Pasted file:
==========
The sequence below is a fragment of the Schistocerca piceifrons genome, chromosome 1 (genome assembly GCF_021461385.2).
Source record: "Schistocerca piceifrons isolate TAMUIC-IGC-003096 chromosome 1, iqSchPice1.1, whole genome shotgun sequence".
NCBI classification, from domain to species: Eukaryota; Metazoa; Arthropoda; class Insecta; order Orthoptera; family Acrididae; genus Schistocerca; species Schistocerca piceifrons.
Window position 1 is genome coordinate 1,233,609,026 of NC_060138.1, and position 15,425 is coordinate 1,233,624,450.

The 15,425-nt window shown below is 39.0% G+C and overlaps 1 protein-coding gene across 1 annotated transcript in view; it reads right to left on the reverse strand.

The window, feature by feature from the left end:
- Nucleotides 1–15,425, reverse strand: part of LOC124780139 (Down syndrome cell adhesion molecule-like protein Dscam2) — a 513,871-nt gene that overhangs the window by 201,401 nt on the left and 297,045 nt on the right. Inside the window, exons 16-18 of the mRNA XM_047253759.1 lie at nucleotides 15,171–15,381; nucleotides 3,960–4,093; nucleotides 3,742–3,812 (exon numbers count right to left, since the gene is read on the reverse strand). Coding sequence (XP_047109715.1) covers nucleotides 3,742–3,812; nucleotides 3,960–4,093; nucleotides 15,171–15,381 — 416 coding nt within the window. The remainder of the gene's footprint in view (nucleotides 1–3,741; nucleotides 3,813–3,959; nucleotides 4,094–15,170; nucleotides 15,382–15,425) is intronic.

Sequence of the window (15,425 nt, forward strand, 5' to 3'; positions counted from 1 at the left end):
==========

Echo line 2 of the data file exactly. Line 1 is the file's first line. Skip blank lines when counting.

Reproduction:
Source record: "Schistocerca piceifrons isolate TAMUIC-IGC-003096 chromosome 1, iqSchPice1.1, whole genome shotgun sequence".